• Pacific Star - The Pacific Star was awarded for operational service in the Pacific between 8 December 1941 and 2 September 1945.It was also awarded for certain specified service in China and Malaya (8 December 1941 - 15 February 1942), Hong Kong (8 December 1941 - 25 December 1941) and Sumatra (8 December 1941- 23 March 1942). The Green stripes on the ribbon symbolise the jungle while the central yellow stripe symbolises the beach. The outer red stripes symbolise the Army while the dark blue stripe symbolises the Navy and Merchant Navy and the light blue stripe symbolises the Air Force.
  • War Medal - Awarded across the British Commonwealth to all fulltime members of the Armed Force for 28 days service between 3 September 1939 and 2 September 1945 irrespective of where they were serving. On one side is an effigy of King George VI. On the reverse is a lion trampling on a dragon symbolising the Axis powers. The ribbon is the red, white and blue of the (British) Union Flag.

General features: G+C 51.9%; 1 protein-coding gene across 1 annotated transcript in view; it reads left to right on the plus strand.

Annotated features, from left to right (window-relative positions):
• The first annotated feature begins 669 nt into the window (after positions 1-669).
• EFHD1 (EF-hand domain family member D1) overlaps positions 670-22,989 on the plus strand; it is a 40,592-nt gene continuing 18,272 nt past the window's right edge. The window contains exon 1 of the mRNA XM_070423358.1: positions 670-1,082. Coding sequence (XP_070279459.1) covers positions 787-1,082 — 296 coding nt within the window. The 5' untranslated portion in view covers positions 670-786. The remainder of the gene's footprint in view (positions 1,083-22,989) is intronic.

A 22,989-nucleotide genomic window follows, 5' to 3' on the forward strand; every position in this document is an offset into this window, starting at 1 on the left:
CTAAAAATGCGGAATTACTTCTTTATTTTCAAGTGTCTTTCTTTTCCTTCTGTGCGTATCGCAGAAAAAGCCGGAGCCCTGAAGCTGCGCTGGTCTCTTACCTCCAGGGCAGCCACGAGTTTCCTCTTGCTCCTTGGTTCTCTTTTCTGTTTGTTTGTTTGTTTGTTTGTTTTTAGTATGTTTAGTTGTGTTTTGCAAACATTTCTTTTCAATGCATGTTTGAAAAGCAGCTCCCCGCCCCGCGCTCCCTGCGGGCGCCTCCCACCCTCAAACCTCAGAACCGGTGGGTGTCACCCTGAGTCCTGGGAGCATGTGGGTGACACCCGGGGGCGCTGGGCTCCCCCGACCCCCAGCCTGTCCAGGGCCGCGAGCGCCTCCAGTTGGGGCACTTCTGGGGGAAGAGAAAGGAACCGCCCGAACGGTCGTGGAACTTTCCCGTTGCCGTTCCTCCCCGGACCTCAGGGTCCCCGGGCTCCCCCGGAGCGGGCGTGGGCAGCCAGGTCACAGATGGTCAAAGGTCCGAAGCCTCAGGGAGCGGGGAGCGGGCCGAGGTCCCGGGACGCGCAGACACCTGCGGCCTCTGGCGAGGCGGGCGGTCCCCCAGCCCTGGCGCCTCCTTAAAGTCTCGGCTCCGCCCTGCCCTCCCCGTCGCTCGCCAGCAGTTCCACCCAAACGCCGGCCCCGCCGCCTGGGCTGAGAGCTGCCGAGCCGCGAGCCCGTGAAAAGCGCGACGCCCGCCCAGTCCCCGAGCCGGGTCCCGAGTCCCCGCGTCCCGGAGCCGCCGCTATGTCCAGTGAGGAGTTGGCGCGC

• The Korea Medal - Instituted in 1951 to recognise service in the Korean War. It was awarded to all British Commonwealth forces who took part in the war between 2 July 1950 and 27 July 1953.
  • United Nations Medal (Korea) - Awarded for service during the Korean War (1 July 1950 to 27 July 1953) and for service in the first twelve months following the Armistice. It was manufactured in the language of each country that participated in the United Nations force in Korea. The ribbon is a blue background with a series of white stripes across its width. These are the basic colours of the United Nations.
  • Royal Naval Long Service and Good Conduct Medal 1954 onward - Originally awarded for 21 years exemplary conduct, but the period was reduced to 10 years in 1874, then later increased to 15 years. In March 1981 commissioned officers became eligible after 15 years service, provided at least twelve of those were served in the ranks.